So Col. McCormick escaped prosecution. But with what the Chicago Tribune had done in mind, Congress in 1950 added Section 798 to the Espionage Act of 1917. It reads in part: "Whoever knowingly and willfully communicates, furnishes, transmits...or publishes ...any classified information...concerning the communications intelligence activities of the United States...shall be fined not more than $10,000 or imprisoned not more than ten years, or both."


Section 798 applies specifically to what the New York Times did last December, when it published a story revealing that the National Security Agency was listening in on calls from al Qaida suspects abroad to people in the U.S.


Last week the New York Times struck again, revealing details about how the U.S. tracks terrorist financing through a consortium in Belgium.


Because of the worldwide publicity these stories generated, there can be no doubt al Qaida is aware of them, and will change its practices because of them.


"You have gravely endangered the lives of my soldiers," wrote Lt. Tom Cotton, an Army officer stationed in Iraq, in a letter to the Times. "The next time I hear that familiar explosion...I will wonder whether we could have stopped that bomb had you not instructed terrorists how to evade our financial surveillance."


"Without money, terrorism in Iraq would die because there would no longer be supplies for IEDs...and no motivation for people to abandon regular work in hopes of striking it rich after killing a soldier," wrote Army Sgt. T.F. Boggs in another indignant letter to the Times.


We spend tens of billions of dollars each year on (often not very good) intelligence. But all al Qaida needs to buy is a subscription to the New York Times.


President Bush indicated in remarks Monday he is as angry at the Times as FDR was at the Chicago Tribune. The question is, will he do anything about it?


The reason why President Roosevelt dropped his prosecution of Col. McCormick doesn't apply. Al Qaida can learn nothing more from the publicity of a trial than it knows already.


The administration has sound legal grounds for prosecuting the Times under the Espionage Act, Gabriel Schoenfeld argued in a lengthy essay in Commentary in March. Attorney General Alberto Gonzalez said last month this was a possibility.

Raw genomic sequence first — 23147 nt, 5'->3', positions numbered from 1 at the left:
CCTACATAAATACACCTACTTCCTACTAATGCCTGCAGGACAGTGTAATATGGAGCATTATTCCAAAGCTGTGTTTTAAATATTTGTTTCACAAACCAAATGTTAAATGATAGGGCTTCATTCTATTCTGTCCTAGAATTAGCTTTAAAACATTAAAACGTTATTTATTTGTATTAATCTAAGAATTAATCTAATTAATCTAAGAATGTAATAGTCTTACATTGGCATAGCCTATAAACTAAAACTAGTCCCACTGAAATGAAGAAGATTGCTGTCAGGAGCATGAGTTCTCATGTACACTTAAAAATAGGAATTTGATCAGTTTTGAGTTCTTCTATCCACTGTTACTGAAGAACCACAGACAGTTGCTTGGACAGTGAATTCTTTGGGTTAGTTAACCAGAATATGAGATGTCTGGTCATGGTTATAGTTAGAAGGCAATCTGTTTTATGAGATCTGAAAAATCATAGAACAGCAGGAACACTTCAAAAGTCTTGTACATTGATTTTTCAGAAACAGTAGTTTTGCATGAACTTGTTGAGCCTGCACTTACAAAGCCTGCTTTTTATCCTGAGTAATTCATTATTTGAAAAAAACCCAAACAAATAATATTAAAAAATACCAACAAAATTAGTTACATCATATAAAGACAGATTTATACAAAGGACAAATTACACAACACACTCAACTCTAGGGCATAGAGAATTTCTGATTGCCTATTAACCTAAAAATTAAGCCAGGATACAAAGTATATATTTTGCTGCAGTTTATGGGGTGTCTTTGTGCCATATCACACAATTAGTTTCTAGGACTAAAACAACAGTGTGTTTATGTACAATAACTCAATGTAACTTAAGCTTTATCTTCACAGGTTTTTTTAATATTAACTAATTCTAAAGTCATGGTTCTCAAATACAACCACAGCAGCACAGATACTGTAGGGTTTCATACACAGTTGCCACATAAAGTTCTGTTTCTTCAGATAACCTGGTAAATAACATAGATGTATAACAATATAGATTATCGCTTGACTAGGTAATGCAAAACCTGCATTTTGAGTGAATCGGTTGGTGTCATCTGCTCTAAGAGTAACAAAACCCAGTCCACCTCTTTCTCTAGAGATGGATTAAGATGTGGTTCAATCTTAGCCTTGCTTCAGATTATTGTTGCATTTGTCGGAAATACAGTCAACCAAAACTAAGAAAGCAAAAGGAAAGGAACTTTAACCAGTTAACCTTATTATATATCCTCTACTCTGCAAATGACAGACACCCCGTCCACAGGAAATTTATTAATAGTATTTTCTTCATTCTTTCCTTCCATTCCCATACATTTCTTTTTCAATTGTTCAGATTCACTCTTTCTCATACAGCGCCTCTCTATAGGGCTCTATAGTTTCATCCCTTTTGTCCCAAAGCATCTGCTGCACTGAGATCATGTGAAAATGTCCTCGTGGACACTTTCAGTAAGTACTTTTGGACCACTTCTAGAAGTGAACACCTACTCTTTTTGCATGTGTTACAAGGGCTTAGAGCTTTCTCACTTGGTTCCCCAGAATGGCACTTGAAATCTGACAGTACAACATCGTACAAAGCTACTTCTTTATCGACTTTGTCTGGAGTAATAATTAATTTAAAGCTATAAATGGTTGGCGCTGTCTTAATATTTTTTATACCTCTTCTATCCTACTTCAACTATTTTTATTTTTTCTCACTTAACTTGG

Newsday columnist James Pinkerton thinks the Times should be prosecuted, but that the Bush administration lacks the political courage to do so.


For the sake of the nation's security, the Times must be prosecuted. Our policy of going only after the leakers (and fitfully at that) obviously hasn't worked.


Prosecuting the Times also could be good politics. Americans are, at best, ambivalent about the war in Iraq. But solid majorities support the steps the president has taken to protect us in the broader war on terror. For instance, shortly after the Times exposed the NSA intercept program, a Rasmussen poll indicated 64 percent of Americans supported it. Only 23 percent were opposed.


Ordinary Americans are furious with the Times both for what it has done, and for its arrogance in doing it. And journalists don't have much popularity to lose. In a Harris survey in March, only 14 percent of respondents expressed a "great deal" of confidence in the press, while 34 percent had "hardly any."

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In picking a fight with journalists over leaks, President Bush would be picking on one of the few groups in America less popular than he is, on the issue where he is on the firmest ground with the public.


Media uproar over prosecution of the Times would drown out other issues where the president is on shakier ground. This is a fight to be welcomed, not avoided.

Every weekday JewishWorldReview.com publishes what many in in the media and Washington consider "must-reading". Sign up for the daily JWR update. It's free. Just click here.

JWR contributor Jack Kelly, a former Marine and Green Beret, was a deputy assistant secretary of the Air Force in the Reagan administration. Comment by clicking here.

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© 2006, Jack Kelly